How disinformation monitoring helps agencies break down attacks
As hacks, ransomware attacks and data breaches continue to make their way into the spotlight, it can be easy to forget about another more subtle, yet perhaps more sinister, aspect of cyberwarfare: disinformation and influence campaigns.
As we’ve seen in recent years, instances of disinformation campaigns and cyberattacks targeting government agencies have increased, making monitoring tools vital in the fight against interference within elections, government initiatives, public health crises and more. Nefarious campaigns within these spaces can easily reach mainstream consumers, drawing more attention to false and even harmful narratives.
These efforts are believed to primarily target the U.S., based on data pulled from Facebook. The Justice Department recently seized 36 websites, linked to Iranian news website domains that were believed to be launching disinformation campaigns against the U.S. With tensions already on the rise, now is the perfect time for agencies to consider platforms and tools that can help them monitor and counter disinformation.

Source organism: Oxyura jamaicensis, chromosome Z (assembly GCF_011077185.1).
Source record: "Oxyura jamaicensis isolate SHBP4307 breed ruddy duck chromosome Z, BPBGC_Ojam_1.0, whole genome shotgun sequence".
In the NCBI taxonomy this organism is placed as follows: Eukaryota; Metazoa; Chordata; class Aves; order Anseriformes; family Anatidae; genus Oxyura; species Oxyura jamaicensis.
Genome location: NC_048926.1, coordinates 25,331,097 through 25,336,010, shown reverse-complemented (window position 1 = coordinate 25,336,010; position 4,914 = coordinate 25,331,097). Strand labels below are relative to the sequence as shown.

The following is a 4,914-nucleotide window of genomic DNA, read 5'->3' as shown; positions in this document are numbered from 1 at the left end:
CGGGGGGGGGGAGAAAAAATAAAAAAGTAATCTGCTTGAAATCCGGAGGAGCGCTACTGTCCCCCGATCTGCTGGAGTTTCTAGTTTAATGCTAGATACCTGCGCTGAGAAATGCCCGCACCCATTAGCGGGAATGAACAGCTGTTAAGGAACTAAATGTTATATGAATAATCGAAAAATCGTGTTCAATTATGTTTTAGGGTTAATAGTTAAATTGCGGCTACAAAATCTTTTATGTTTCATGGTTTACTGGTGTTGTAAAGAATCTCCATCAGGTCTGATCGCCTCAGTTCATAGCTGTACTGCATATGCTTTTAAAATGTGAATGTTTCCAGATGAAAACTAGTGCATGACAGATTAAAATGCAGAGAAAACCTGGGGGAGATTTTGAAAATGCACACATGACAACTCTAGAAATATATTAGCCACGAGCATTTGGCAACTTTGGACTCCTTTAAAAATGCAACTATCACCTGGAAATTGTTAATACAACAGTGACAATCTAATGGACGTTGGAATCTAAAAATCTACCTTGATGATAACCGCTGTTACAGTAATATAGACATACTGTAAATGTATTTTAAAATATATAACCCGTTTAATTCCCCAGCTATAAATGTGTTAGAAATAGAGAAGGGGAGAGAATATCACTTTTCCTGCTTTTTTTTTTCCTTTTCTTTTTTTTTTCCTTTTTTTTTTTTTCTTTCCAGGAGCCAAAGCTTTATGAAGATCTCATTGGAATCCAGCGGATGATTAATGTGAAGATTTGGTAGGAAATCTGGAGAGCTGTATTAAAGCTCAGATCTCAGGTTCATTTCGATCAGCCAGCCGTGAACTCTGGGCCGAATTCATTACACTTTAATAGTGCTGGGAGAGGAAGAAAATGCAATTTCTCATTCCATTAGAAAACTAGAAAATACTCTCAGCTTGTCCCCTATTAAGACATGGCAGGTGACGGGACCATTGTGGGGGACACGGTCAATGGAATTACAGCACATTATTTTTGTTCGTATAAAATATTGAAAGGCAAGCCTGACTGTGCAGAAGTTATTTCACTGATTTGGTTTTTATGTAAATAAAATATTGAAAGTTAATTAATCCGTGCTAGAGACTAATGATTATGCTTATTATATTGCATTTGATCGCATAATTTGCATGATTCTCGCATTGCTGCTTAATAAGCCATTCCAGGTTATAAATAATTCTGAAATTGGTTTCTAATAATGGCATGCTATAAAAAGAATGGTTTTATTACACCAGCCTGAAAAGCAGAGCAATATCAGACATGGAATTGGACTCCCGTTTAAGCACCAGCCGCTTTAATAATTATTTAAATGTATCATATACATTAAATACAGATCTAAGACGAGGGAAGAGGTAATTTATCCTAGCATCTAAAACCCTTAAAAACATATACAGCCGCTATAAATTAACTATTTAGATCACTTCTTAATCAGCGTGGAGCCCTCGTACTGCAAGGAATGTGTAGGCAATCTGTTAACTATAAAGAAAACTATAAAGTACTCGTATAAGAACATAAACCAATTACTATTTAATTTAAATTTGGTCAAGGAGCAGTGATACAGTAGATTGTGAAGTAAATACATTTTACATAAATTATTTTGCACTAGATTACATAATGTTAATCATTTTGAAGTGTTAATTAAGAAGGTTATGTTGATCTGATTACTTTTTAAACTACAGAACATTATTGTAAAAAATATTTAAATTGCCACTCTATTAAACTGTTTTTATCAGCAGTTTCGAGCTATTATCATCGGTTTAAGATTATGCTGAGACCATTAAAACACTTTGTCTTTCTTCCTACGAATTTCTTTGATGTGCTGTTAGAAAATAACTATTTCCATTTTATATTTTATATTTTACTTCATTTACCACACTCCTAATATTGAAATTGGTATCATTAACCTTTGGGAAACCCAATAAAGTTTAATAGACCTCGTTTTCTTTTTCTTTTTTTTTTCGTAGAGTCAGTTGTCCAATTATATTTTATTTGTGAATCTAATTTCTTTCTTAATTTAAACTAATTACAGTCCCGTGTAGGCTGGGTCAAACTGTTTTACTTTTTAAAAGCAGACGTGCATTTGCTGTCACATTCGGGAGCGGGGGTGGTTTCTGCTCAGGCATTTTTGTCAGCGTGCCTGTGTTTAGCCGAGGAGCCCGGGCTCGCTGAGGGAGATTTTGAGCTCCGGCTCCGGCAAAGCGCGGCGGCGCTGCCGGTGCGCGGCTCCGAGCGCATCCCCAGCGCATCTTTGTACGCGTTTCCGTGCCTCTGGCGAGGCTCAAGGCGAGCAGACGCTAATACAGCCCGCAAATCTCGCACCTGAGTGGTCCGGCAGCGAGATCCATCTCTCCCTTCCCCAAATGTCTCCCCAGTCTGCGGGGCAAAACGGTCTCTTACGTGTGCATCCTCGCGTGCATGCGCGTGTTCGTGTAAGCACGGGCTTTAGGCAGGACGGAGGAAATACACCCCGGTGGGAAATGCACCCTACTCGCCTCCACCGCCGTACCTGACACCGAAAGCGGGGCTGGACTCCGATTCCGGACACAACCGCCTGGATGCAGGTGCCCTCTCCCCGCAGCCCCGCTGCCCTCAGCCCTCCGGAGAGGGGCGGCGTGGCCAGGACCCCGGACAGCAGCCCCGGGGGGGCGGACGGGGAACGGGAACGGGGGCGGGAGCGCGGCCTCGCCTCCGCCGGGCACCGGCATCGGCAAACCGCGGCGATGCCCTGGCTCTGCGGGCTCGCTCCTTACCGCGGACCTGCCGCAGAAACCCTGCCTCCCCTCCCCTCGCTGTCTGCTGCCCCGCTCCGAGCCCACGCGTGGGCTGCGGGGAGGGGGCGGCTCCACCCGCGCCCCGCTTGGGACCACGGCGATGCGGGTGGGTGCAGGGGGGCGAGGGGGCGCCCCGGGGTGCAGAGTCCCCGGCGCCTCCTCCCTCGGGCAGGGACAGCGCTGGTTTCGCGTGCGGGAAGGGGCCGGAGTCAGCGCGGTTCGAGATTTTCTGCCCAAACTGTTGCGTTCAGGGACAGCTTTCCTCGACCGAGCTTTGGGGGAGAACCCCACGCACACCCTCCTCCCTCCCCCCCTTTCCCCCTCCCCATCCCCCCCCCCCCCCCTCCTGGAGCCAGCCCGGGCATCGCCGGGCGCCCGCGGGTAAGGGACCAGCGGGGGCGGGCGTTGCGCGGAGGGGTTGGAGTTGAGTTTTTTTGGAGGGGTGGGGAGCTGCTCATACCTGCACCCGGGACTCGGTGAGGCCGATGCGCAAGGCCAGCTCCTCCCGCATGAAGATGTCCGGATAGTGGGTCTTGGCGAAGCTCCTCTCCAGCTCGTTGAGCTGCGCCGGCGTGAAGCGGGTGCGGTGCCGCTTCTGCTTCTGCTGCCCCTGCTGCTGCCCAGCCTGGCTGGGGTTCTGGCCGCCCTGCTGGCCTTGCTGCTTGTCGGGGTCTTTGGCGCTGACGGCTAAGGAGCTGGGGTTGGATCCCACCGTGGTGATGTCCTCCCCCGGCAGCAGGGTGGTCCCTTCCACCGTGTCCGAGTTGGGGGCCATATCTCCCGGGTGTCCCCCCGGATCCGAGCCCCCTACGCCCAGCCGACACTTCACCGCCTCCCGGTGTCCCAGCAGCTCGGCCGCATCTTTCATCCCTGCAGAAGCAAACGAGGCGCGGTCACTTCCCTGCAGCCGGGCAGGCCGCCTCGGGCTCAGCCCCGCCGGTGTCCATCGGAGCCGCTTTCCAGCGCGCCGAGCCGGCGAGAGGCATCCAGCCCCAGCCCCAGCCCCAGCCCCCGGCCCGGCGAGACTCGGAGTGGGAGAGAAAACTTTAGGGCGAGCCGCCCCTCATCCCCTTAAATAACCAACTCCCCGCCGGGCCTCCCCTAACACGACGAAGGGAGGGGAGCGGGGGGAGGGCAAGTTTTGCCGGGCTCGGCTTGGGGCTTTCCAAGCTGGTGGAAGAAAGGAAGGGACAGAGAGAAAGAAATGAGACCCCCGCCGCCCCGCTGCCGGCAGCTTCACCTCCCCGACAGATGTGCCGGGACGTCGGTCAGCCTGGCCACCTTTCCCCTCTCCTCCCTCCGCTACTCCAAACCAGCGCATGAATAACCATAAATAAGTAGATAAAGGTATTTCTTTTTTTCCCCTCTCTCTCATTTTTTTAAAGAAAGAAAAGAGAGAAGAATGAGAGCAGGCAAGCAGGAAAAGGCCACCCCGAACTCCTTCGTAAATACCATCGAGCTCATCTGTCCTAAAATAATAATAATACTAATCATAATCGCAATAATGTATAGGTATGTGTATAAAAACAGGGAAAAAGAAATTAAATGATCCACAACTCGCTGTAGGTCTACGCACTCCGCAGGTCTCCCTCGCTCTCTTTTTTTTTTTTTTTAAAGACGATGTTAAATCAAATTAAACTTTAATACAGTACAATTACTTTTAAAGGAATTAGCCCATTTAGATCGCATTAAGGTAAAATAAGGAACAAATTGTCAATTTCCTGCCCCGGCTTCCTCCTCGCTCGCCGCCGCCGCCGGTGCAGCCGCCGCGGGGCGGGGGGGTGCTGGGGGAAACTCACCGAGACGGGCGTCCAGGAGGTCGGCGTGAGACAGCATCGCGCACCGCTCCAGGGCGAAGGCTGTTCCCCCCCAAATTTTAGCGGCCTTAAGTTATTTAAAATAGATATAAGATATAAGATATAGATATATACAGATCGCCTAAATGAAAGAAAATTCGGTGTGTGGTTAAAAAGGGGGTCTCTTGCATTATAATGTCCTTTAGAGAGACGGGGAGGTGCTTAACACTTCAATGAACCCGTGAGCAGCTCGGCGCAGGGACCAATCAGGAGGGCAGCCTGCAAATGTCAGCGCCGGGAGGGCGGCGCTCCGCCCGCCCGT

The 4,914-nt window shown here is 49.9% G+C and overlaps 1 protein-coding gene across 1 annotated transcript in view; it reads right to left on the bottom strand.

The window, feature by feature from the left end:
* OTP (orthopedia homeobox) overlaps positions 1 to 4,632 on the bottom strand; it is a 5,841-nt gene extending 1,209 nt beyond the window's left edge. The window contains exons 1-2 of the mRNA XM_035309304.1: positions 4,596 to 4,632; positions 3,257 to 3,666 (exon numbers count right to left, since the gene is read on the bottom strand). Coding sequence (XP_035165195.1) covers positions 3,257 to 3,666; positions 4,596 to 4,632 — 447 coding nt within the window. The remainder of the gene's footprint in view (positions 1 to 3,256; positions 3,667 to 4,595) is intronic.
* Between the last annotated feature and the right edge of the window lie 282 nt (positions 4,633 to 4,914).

Disinformation detection platforms offer specific tools that help in identifying these attacks and breaking them down. An attack against a government agency will certainly affect the agency itself, but the impact on social media users and constituents could be even more damaging. As many across the U.S. saw last fall, false narratives about the election amplified by influential authors can take social media by storm. While Facebook, Twitter and YouTube all vowed to “clamp down on election misinformation,” false statements made by former President Donald Trump circled Twitter and were shared and engaged with widely, despite being flagged as “misleading.”
Through semi-supervised machine-learning algorithms, monitoring platforms can detect disinformation by defining suspicious behavior parameters and flagging unusual activity. Over time, the algorithm…